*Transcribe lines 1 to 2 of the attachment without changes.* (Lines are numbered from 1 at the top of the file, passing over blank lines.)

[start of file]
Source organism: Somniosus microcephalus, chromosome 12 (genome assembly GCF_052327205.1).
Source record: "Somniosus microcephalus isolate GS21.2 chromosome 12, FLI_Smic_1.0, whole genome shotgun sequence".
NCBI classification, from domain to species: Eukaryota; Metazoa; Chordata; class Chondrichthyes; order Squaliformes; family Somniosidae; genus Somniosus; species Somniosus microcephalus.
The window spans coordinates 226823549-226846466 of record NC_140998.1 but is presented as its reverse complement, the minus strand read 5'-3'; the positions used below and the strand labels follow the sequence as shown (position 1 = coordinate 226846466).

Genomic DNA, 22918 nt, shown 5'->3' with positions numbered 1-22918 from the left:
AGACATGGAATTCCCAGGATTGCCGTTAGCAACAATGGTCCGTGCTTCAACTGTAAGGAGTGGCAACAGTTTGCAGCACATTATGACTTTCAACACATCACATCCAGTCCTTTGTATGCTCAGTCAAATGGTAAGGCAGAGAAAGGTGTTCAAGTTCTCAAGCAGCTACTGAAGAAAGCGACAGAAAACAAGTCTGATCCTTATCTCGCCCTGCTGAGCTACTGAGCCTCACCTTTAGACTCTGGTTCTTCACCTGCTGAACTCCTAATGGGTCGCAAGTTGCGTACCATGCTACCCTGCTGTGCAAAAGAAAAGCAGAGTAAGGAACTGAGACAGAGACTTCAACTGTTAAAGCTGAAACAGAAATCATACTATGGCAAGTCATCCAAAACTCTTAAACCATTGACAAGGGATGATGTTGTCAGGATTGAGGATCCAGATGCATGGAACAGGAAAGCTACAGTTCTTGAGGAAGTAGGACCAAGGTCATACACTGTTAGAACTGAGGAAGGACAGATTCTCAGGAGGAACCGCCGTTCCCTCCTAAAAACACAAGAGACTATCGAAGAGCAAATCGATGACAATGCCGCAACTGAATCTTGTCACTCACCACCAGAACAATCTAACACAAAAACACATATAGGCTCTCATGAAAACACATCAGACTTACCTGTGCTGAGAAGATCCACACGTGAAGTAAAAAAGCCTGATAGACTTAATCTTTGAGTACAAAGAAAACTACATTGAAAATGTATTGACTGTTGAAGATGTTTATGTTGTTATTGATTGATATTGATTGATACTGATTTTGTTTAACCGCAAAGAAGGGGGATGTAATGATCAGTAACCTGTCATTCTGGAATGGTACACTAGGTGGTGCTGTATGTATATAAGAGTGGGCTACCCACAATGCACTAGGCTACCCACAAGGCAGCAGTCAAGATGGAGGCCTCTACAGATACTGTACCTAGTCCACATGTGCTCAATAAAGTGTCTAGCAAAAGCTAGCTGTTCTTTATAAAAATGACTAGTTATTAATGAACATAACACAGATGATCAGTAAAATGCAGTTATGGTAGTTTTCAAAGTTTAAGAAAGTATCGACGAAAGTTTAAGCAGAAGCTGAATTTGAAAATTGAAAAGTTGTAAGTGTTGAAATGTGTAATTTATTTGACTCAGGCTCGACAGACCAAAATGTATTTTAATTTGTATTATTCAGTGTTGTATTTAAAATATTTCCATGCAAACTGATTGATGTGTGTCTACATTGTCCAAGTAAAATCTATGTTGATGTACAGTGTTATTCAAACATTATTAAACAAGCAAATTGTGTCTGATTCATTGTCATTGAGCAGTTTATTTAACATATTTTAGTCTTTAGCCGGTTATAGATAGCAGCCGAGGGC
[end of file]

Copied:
Source organism: Somniosus microcephalus, chromosome 12 (genome assembly GCF_052327205.1).
Source record: "Somniosus microcephalus isolate GS21.2 chromosome 12, FLI_Smic_1.0, whole genome shotgun sequence".